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    American Public-School Curriculum: Institutionalized Racism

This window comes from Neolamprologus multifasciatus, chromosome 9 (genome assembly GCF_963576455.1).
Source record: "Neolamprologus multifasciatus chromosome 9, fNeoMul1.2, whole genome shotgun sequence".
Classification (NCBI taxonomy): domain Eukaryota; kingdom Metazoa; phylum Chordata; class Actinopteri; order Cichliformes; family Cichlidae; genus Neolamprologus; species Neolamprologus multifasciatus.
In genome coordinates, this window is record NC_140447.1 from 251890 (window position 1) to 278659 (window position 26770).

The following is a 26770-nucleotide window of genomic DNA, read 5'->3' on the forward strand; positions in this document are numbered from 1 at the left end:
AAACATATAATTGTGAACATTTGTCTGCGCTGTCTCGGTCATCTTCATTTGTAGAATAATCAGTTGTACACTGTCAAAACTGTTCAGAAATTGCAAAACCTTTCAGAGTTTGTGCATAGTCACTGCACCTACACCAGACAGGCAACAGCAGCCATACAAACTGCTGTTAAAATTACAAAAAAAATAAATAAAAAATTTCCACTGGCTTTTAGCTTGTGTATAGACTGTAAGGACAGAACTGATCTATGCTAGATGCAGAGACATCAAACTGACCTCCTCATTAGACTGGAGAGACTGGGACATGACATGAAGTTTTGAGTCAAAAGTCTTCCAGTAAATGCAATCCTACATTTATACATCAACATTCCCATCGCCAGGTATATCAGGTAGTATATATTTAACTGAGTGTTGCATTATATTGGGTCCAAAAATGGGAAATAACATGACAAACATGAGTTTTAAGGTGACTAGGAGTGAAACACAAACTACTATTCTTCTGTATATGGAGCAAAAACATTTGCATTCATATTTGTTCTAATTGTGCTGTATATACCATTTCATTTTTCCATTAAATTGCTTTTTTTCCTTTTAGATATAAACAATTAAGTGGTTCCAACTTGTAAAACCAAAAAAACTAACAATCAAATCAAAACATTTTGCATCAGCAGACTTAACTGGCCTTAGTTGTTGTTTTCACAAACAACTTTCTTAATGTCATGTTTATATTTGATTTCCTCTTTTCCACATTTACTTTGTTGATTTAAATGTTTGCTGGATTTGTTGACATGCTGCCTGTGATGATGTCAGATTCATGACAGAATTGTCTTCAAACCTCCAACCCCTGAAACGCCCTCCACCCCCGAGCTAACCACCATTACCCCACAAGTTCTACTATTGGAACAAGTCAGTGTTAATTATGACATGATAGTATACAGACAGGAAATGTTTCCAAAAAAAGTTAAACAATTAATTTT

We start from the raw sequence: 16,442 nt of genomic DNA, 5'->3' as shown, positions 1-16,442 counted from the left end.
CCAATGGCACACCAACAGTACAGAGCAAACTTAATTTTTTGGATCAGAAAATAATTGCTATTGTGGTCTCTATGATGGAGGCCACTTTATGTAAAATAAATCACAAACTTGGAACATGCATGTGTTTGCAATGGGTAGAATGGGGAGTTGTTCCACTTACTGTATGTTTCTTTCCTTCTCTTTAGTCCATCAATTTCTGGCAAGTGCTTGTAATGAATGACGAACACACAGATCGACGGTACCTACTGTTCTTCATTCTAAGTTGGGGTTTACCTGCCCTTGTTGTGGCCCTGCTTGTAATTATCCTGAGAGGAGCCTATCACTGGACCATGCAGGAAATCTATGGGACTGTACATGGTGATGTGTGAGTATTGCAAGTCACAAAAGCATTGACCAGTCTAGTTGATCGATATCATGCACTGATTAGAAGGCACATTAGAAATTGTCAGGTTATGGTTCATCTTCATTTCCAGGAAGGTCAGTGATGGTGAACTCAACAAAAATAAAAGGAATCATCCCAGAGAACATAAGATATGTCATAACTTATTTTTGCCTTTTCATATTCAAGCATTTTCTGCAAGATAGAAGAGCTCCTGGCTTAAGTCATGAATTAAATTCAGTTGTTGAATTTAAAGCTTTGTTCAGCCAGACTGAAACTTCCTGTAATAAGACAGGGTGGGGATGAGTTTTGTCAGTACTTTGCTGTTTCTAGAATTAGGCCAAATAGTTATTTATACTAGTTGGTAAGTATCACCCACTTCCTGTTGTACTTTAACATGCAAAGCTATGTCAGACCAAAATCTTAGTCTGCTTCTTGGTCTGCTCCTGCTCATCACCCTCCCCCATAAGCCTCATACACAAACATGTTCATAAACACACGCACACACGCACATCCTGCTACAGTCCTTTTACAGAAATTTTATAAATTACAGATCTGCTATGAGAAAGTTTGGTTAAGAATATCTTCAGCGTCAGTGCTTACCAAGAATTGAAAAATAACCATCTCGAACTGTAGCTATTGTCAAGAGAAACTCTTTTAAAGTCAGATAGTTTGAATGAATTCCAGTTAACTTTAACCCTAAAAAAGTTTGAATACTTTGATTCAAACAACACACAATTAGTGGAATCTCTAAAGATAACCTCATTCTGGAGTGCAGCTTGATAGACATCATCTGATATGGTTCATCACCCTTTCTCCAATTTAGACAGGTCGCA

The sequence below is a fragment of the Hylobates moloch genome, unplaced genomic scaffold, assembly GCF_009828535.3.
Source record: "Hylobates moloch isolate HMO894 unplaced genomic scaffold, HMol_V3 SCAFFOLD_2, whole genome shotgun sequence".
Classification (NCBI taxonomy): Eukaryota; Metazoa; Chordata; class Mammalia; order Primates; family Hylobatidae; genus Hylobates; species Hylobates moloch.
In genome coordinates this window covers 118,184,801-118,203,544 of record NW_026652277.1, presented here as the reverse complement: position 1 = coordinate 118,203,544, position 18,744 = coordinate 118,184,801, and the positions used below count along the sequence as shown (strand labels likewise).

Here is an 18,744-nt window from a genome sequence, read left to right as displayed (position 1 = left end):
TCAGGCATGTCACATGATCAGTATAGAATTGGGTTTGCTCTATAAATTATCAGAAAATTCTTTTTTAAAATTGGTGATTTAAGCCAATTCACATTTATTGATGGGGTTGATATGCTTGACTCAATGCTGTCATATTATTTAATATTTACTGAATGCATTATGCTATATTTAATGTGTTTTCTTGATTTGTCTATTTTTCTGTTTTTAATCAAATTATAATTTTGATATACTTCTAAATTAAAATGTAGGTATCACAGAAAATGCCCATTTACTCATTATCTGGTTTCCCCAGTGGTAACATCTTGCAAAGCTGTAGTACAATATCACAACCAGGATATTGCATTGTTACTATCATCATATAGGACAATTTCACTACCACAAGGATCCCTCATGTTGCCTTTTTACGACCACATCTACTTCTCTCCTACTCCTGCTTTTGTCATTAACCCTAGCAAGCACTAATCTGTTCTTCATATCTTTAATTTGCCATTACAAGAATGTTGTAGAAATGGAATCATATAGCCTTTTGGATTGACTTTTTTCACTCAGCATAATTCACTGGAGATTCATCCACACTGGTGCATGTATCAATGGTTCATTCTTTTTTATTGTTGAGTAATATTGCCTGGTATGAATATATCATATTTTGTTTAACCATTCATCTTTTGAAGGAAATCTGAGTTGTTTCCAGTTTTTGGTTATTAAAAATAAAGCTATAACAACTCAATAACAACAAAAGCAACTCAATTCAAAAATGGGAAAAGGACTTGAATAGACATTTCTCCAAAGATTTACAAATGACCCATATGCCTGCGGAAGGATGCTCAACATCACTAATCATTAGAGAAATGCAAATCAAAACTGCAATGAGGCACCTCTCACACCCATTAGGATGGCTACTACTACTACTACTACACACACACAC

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    As we wake up and head to school, most of us brush our teeth, eat breakfast, and grab our backpack as we head to school to see our friends and learn. The worst thing that may happen at school for most Americans is forgetting to do an assignment or receiving a pop quiz that we were not prepared for; however, millions of ethnic minority Americans, specifically African Americans, have to face uncertainty, racism, lack of resources, and systemic oppression in a variety of ways on an everyday basis. The pop quiz might be the least of their worries as they possibly could end up suspended, expelled, or even jailed as a result of the policies surrounding the current education system in place. From being blatantly discriminated against to snarky and racist remarks from authorities, African Americans have to deal with institutionalized racism as well as many other obstacles on a daily basis, including the ones listed above. The goal of this essay is to add context and analysis for the institutionalized racism that currently overtly exists in the American public education system as well as provide a discussion of possible remedies to a dysfunctional public-school system, such as a culturally relevant and engaging pedagogy, in order to better the experience and to repair the issues revolving around African American youth.